It’s 8.30am on a warm sunny Sunday morning and I'm stood at the Blue start area on Blackheath common with thousands of other runners waiting for the start of the 25th Flora London Marathon.
This is the part when the nerves are fighting with the excitement of being here, one part of me is saying 'what are you doing here among all these super-fit looking people?' while another bit of me is saying 'you've trained for it, you know you can do it, just get out there and enjoy yourself.'
9.00am and the tannoy is announcing the start of the Elite women's race. 'Go on Paula, you can win this race' is the general comment circulating through the crowds.
9.30am and the tannoy is calling everyone to get to the starting pens ready for the start, the excitement has taken over from the nerves and as I look around I know it's going to be a good day for the race.
9.45am and we're off. Well, it's a slow shuffle as those in the first starting pens head off into the distance, but it doesn't matter as we are all using electronic chips to record our start and finish times.
9.55am and I'm through the start, no turning back now. The first few miles are taken at a slow trot as people start to spread out then we see the runners from the Red start merging with us on the left, a lot of good natured booing goes on as we run alongside each other.
Turning a corner after the six-mile point and I can see the masts of the Cutty Sark above the rooftops, running round the bow of this famous clipper ship the roar of the crowd is deafening and gives all the runners a tremendous feeling of support.
Further along the course and we pass the 11-mile point still going strong, as we come to the water station a runner behind me stumbles into me and as I recover from his collision I feel my ankle give with a sharp pain. A couple of minutes later and there's nothing serious with the ankle, just a strain as I went over so it’s off again with the thought of 15 miles to go.
Turning a corner just after the 12-mile point and there's Tower Bridge ahead, what a magnificent sight as we all run under those famous towers.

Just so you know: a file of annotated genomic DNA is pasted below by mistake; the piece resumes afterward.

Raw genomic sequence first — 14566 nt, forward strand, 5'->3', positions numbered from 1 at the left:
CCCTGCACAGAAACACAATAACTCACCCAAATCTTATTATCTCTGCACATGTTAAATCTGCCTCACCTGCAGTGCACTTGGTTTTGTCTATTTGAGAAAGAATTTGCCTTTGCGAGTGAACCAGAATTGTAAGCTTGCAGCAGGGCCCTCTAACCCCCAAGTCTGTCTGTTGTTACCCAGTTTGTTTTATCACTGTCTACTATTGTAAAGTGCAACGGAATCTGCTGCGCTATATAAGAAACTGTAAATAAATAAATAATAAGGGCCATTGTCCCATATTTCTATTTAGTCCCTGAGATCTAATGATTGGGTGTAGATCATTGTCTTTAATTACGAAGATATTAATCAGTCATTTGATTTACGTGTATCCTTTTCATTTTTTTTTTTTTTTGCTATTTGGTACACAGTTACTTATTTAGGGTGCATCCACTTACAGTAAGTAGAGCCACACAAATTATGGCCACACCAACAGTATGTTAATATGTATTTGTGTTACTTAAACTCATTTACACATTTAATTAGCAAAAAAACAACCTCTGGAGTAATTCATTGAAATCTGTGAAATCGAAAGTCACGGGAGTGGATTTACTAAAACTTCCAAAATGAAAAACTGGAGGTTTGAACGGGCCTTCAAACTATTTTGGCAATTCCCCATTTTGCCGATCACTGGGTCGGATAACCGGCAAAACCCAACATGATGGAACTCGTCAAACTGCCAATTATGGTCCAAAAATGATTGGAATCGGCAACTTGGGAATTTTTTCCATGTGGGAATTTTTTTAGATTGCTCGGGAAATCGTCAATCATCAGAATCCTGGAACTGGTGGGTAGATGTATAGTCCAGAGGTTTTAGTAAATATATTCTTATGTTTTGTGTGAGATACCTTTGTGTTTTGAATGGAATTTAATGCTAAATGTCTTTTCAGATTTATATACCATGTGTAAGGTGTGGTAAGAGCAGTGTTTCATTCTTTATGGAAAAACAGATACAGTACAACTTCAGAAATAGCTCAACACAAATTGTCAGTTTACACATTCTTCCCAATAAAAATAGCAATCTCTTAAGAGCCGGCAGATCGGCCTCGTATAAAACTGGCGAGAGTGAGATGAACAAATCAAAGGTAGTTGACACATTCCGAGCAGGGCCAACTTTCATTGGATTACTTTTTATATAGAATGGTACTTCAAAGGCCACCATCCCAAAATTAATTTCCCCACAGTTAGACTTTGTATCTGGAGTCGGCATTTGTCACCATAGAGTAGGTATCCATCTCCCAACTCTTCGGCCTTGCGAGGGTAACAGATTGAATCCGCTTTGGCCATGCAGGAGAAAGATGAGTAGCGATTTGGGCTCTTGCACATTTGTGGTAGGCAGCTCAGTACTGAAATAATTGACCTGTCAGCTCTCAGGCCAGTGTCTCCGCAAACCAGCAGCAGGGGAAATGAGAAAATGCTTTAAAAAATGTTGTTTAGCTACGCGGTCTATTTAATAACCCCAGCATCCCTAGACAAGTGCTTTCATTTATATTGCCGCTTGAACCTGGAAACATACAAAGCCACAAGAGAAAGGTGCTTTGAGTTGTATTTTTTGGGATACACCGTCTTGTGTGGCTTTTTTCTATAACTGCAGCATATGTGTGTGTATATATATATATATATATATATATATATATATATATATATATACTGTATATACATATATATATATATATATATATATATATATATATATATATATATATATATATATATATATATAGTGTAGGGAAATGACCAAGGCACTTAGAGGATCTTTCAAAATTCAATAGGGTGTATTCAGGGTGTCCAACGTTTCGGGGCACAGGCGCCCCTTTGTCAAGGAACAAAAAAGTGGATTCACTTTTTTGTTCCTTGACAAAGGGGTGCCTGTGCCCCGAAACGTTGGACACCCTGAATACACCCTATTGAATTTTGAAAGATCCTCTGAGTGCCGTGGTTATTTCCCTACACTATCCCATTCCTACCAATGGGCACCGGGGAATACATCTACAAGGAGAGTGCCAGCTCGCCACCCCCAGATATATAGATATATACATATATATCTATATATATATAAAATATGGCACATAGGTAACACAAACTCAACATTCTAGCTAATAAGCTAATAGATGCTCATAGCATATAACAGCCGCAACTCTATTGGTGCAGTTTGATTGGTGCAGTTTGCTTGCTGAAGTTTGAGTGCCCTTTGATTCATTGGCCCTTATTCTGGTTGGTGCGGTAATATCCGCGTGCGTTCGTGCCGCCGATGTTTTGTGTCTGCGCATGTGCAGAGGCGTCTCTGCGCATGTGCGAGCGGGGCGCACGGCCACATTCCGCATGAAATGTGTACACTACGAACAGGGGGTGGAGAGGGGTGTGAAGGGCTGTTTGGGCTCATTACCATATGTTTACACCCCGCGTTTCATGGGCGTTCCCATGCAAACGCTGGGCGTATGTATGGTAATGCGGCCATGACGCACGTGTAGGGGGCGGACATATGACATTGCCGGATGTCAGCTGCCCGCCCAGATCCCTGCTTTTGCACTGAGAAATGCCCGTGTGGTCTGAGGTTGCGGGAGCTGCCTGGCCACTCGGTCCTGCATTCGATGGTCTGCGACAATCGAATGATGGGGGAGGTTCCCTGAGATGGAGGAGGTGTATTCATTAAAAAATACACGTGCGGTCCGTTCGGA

13 miles and we are running on one side of the carriageway with the faster runners returning past their 22-mile marker on the other side of the road.
14, 15, 16 miles and we are still going strong with a never ending chorus of cheering and support from the thousands of spectators lining the route.
17 miles and there are the signs for the Runner’s World forum cheering point, a quick stop to say ‘hi’ and meet some friends from the forum and it’s off again, along past Canary Wharf and the HSBC tower block.
18, 19, 20 miles are passing by and I am starting to get trouble from my ankle, nothing serious, just an irritating ache.
21 miles and we are now on the 'other side' of the road.
22 miles and I have trouble, the lopsided gait I have been running to protect my ankle has caused my hips to start to ache, so it’s time to slow down and concentrate on being fit enough to finish.
22 to 25 miles are very slow as I concentrate on finishing, more walking than running now.
Along the Embankment to Big Ben and as we turn into Great George St there's less than a mile to go, Birdcage Walk with St James Park is alongside us then it's a short turn into the roundabout outside Buckingham Palace, wonder if the Queen is watching, the final turn into The Mall and there it is: the finish line.
Only a couple of hundred yards to go then I'm there, I've done it, I've completed my first London Marathon. My finishing time 5:36, a bit slower than I wanted but I've finished.
The aches and pains drop away as the girl at the finish line puts the medal round my neck. A slow walk to collect my bag from the baggage area and off to find my friends, time to celebrate.